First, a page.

KAMPALA – Timber can be a solution to Uganda’s rapid urbanization and housing crisis according to environmentalists.
The construction industry is also said to contribute to a third of global greenhouse gas emissions, hence the need for alternative, renewable and sustainable materials like timber.
FairVenturesWorldWide (FVW), a non-profit organization dedicated to reforesting degraded areas in the tropics using modern technologies, is pioneering the construction of modern buildings using sustainable timber in Uganda.
German Ambassador to Uganda, Mr. Matthias Schauer officially open the facility.
The organization has since launched the first Glued Laminated Timber Innovation Center in the heart of the Ugandan capital Kampala which they say will promote and advance mass timber construction.
Ms. Patience Naamara, the FairVenturesWorldWide Country Director says the rate and scale of urbanization is challenging the country’s infrastructure hence massively limiting access to affordable housing.
“Timber as a byproduct of the trees should not only be seen as timber for furniture or the basic stuff we know but it can be engineered and used for bigger things,” Naamara said at a launch of the project that seeks to enhance and champion sustainable housing through the use of mass timber solutions in the region.
“If we do not change our building methods, technology, and materials, this massive challenge will roll over us. We need scalability, affordability, and quality at the same time,” she added.
She said the Glued Laminated Timber Innovation Center (TIC) stands as a remarkable exhibition hub, showcasing the immense potential of glued laminated timber while highlighting the ways in which Ugandans can add value to this sustainable resource.
The center’s beams, she said, have been constructed entirely using glued laminated timber, offering numerous advantages such as a shorter construction cycle, and environmental friendliness through carbon storage.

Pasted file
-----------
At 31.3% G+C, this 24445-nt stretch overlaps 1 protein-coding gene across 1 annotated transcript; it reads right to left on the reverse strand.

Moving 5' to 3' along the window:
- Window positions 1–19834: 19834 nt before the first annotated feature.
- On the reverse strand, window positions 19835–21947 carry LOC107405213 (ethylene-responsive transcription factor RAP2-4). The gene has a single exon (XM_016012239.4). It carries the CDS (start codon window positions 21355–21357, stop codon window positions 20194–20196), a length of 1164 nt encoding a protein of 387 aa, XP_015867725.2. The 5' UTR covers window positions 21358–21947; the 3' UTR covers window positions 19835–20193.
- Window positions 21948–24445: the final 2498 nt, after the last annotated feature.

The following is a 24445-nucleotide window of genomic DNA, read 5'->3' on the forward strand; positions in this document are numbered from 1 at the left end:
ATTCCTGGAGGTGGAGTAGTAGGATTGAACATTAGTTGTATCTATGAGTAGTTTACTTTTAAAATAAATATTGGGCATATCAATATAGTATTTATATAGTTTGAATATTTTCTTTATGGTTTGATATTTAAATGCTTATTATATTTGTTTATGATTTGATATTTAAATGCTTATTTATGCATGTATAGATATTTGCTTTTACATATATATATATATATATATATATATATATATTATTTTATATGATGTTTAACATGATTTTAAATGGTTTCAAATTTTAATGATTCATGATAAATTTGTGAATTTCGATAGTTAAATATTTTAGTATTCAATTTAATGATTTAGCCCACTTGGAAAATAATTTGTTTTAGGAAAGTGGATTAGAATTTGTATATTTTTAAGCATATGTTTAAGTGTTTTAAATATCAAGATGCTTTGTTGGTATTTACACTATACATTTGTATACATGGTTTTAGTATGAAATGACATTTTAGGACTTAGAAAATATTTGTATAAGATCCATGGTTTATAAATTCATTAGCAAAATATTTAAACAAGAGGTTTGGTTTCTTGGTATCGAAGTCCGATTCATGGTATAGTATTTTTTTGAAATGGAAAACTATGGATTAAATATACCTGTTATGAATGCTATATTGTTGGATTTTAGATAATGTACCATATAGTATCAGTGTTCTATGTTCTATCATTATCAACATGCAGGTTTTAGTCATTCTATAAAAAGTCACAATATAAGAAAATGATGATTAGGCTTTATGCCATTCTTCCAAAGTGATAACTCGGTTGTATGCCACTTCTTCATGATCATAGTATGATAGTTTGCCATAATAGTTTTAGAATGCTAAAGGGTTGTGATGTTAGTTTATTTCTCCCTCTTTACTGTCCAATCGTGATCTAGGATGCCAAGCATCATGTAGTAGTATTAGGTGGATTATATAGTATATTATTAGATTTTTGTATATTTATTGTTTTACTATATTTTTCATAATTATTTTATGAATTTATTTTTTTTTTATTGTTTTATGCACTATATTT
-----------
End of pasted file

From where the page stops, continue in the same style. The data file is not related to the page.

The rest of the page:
Baum Wolfgang, the CEO, of Fairventures Worldwide the organization has operations in Uganda because has very good conditions for growing trees and then also for utilizing trees.
“Our goal is to plant as many trees as possible. We believe that if people see that you can grow timber as a resource and then harvest it, have a benefit and income from it. Then you’re incentivized to continue to do that and then maybe also your neighbor sees that you’re doing this and takes you as an example and starts to plant trees as well,” he said.
In his presentation during the opening of a Timber Innovation Center, Simon Bosch, the project mass timber production at FairVenturesWorldWide showcased the landmark projects using timber, saying they can tackle the housing crisis given their availability in Uganda.
The experience gained from the previous projects has resulted in the further development of more complex and larger timber buildings”, he pointed out.
“Mass timber offers numerous benefits for high-rise construction”, he further added; suggesting its optimal use even in high-tech construction projects.
However, he acknowledged the challenges that the local timber value chain faced in Africa, including little awareness of their potential.
This centre aims to create more awareness of the potential for mass timber in construction, he said, adding that: “it will support the local value chains to empower local communities and support local wealth creation while limiting transportation and importing impacts.”
Uganda, he explained, can capitalise on this because of its geographical advantage.
“We are very close to the DRC, Rwanda, and close to Kenya, so with these benefits of having the resource here compared to other countries around it and having the geographical advantage, I think Uganda can really play an important role in producing engineering products and exporting to the whole region,” Mr. Bosch said.
The country has vast forestry resources which, he said, are enough to feed the region with timber.